Circle Host Caroline Sayre shares her reflections on the experience of starting and hosting a BFC. 


I found out about the Ben Franklin Circles in the April 8, 2018 issue of the New Yorker. The first paragraph of the article (“Ben Franklin Invented The Chat Room,”) caught my eye: ‘‘The rules that I drew up required that every member, in his turn, should produce one or more queries on any point of Morals, Politics, or Natural Philosophy, to be discuss’d by the company,’ Franklin wrote in his autobiography. The United States was not yet the United States, but already he sensed a civility problem. His solution: structured, secular chitchat, ‘conducted in the sincere spirit of inquiry after truth, without fondness for dispute, or desire of victory.’”


What appealed to me about starting a Ben Franklin Circle was the pursuit via conversation and discussion of virtuous living in a spirit of inquiry, not prescription, in a way that linked back to civic responsibility and community connection. By improving ourselves as individuals, or at least aspiring to live according to values, we also might improve our communities. That could begin with civil conversations.


I have run a Circle in Seattle, Washington since May 2018. It’s rooted in the idea of collaboration in a spirit of fairness and curiosity. Our Circle isn’t a tribal group. We’re a circle of people wanting to exchange ideas, challenge ourselves and commit to discussion. I personally try to take what I learn outside of my head and into the community and that’s takes some time and thought – all worthwhile.


Through my Circle, I’ve gained friendship and a commitment to open-mindedness. I co-host the group with another person and throughout, I haven’t really seen myself as a host but more as a fellow conversationalist and thinker. What comes across most for me is the dedication my group has to look at ourselves and the world not only through Franklin’s eyes, but our own and others’, as well. I’ve even planned two vacations around the meetings because I like everyone and enjoy the conversation.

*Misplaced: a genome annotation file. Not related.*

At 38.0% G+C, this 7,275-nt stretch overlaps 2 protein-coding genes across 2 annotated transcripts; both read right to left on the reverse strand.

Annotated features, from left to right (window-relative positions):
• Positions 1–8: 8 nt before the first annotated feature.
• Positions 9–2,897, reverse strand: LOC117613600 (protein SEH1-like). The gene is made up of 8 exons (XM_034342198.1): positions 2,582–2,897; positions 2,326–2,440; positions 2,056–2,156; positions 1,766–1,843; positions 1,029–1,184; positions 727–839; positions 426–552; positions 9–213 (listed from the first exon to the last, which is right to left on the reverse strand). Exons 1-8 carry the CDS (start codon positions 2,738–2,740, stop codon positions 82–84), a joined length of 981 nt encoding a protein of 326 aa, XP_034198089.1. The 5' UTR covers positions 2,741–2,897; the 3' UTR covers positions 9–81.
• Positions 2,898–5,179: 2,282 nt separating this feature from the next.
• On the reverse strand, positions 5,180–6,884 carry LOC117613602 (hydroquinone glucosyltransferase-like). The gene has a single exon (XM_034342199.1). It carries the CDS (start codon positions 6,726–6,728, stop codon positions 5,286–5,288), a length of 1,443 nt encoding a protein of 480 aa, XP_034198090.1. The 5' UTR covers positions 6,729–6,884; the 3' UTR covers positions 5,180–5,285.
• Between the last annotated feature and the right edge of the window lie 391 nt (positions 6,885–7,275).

Some in our group prefer the intellectual pursuit, while I tend to want to bring what I learn or reflect upon out to the larger world. I’m also learning to be less wary of sharing more personal experiences. I tend to preface more personal statements, in a way flagging what I’m about to say as “personal” in some way – almost like a warning – but I suspect I don’t need to do that anymore. In the future, I’ll try it without the prefacing and see how it goes.


And our group will have more time to grow. We completed Franklin’s 13 virtues and everyone wants to continue as a Ben Franklin Circle. We like being involved with the national network of Circles around the country. The new set of virtues will bring a sense of change. I suggested that we explore new meeting places and invite more people to join us. We also may restructure how we run the meetings: bringing in new readings or guest speakers. So when we meet next, we’ll jump start a new year of virtues and values. Wohoo!


Caroline Sayre lives in Seattle, WA (since 1989) and spends her time teaching English as a Second Language in a variety of settings, including libraries, research institutes, and community colleges. She also hosts a Ben Franklin Circle and a garbage pick- up group in the neighborhood where she lives. Both groups were started in the spring/summer of 2018, and include neighbors as well as people from other areas of Seattle. She loves the outdoors (running, biking, and hiking), reading, traveling, learning Spanish, and listening to Prince music. Every year, she holds a Prince Tribute party in the parking space in front of her house for International Parking Space Day.